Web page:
"The opposite of a sovereign debt crisis"
Being paid to look after money isn't what governments ought to be doing.
Business Insider's Joe Weisenthal has written a blogpost which is doing the rounds at the moment, in which he argues that the world is experiencing the opposite of a sovereign debt crisis:
The problems of Spain, Italy, and Greece are often pointed to as being somehow bleeding-edge, canaries in the coalmine that serve as warnings to other governments of what might happen if they don't get their acts together.
But the real story today is just the opposite. The world is experiencing whatever the reverse of a sovereign debt crisis is, as borrowing costs for government are plummeting EVERYWHERE. . .
What this essentially means is that there's a lot of money out there that sees no productive investments in the real world, and thus people are willing to stick it with entities that promise them a very meager return.
The whole piece is great, with compelling charts and stats, and is definitely worth a read.
As government yields hit zero or lower, conventional economic realities fall apart. Jonathan Portes has written about the possibility of financing a £30bn infrastructure program using just the income brought in by the now-defunct pasty tax, while Matt Yglesias has argued – frequently – that when real interest rates are negative, it simply makes no sense to collect taxes.
It isn't just governments facing unusual situations in a world of free money. Google's chariman Eric Schmidt was faced with the reality of his company's situation in a debate with tech investor Peter Thiel:
ADAM LASHINSKY (Moderator): You have $50 billion at Google, why don't you spend it on doing more in tech, or are you out of ideas? And I think Google does more than most companies. You're trying to do things with self-driving cars and supposedly with asteroid mining, although maybe that's just part of the propaganda ministry. And you're doing more than Microsoft, or Apple, or a lot of these other companies. Amazon is the only one, in my mind, of the big tech companies that's actually reinvesting all its money, that has enough of a vision of the future that they're actually able to reinvest all their profits.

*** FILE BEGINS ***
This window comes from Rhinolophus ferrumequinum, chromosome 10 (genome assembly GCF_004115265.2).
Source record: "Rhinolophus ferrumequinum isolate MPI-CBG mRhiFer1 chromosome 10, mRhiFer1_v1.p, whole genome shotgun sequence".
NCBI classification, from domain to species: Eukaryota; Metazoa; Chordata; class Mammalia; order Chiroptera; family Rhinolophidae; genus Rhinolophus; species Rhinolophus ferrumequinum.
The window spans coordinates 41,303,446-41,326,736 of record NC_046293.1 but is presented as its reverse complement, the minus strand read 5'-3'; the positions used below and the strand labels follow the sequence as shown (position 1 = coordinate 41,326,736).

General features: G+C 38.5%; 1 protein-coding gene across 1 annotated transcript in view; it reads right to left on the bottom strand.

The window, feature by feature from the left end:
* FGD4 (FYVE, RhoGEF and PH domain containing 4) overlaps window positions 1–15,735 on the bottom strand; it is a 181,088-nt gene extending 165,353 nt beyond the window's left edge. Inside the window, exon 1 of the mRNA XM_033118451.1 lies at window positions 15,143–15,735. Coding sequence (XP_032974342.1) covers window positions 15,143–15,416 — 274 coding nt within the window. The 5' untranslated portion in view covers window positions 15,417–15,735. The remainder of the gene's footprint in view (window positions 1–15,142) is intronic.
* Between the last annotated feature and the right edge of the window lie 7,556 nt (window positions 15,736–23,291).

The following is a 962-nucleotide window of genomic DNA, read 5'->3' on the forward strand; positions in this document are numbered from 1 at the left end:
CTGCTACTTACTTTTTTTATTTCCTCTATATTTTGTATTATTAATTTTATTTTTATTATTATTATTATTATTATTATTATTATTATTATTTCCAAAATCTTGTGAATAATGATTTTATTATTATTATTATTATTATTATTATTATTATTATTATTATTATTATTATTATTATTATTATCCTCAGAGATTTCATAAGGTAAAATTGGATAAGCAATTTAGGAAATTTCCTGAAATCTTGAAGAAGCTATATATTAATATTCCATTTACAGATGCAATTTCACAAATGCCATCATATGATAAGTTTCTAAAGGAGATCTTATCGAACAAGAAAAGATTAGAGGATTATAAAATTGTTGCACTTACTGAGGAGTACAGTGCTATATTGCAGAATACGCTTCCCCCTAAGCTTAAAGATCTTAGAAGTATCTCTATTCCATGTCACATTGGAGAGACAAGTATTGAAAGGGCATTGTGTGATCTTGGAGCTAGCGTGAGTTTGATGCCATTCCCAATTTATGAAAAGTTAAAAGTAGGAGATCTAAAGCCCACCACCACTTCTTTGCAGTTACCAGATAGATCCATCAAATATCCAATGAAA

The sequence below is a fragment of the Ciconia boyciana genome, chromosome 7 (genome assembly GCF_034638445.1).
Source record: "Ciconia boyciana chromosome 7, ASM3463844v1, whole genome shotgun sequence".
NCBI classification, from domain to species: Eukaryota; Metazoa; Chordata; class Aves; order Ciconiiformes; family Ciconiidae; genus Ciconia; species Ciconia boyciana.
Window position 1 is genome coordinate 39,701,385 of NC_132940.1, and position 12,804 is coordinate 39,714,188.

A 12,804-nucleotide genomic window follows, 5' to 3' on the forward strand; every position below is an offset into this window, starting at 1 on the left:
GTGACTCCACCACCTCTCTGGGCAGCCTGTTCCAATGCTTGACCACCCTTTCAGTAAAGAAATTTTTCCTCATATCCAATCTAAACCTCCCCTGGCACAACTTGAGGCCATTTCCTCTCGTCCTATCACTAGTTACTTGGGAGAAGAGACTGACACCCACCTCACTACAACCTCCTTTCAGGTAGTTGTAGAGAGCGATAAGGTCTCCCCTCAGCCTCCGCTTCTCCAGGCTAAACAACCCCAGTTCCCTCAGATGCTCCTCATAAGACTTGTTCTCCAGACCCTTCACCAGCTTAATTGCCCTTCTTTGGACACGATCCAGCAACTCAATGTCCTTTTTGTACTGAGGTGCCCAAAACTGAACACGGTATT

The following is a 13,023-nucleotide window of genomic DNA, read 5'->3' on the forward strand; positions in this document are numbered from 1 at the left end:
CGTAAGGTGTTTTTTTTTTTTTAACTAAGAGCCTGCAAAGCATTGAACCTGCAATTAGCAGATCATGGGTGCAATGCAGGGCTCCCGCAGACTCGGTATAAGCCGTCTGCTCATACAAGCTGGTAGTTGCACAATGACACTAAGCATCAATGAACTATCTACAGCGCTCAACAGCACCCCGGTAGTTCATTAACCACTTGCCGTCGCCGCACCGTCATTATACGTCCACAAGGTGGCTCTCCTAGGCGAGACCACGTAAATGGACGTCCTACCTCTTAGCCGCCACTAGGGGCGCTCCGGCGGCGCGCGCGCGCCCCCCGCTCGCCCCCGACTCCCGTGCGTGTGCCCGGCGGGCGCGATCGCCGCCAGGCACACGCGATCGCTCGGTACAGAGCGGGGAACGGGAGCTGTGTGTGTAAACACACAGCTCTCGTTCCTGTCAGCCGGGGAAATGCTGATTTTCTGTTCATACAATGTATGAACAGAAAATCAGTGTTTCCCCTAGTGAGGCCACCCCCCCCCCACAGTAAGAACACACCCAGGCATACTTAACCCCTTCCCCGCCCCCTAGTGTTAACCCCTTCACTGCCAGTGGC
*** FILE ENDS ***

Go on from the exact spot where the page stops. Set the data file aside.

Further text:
ERIC SCHMIDT: They make less profit than Google does.
PETER THIEL: But, if we're living in an accelerating technological world, and you have zero percent interest rates in the background, you should be able to invest all of your money in things that will return it many times over, and the fact that you're out of ideas, maybe it's a political problem, the government has outlawed things. But, it still is a problem. . .
ERIC SCHMIDT: What you discover in running these companies is that there are limits that are not cash. There are limits of recruiting, limits of real estate, regulatory limits as Peter points out. There are many, many such limits. And anything that we can do to reduce those limits is a good idea.
PETER THIEL: But, then the intellectually honest thing to do would be to say that Google is no longer a technology company, that it's basically – it's a search engine. The search technology was developed a decade ago. It's a bet that there will be no one else who will come up with a better search technology. So, you invest in Google, because you're betting against technological innovation in search. And it's like a bank that generates enormous cash flows every year, but you can't issue a dividend, because the day you take that $30 billion and send it back to people you're admitting that you're no longer a technology company. That's why Microsoft can't return its money. That's why all these companies are building up hordes of cash, because they don't know what to do with it, but they don't want to admit they're no longer tech companies.
What we are seeing is two sides of the same coin. When companies like Google – which, as Lashinsky says, is one of the biggest fans of blue-sky innovation in Silicon Valley – can't find anything to spend their war chests on, then they have to keep them somewhere. Banks are, for the first time in a generation, perceived as risky, so they turn to sovereigns, thus driving yields even lower.
The problem is, since these companies are looking for safety rather than income, yields have a lot further to fall. How much will Google pay for a safe place to keep its money? We don't know. But it's likely to be a lot more than a measly 0.3 per cent.
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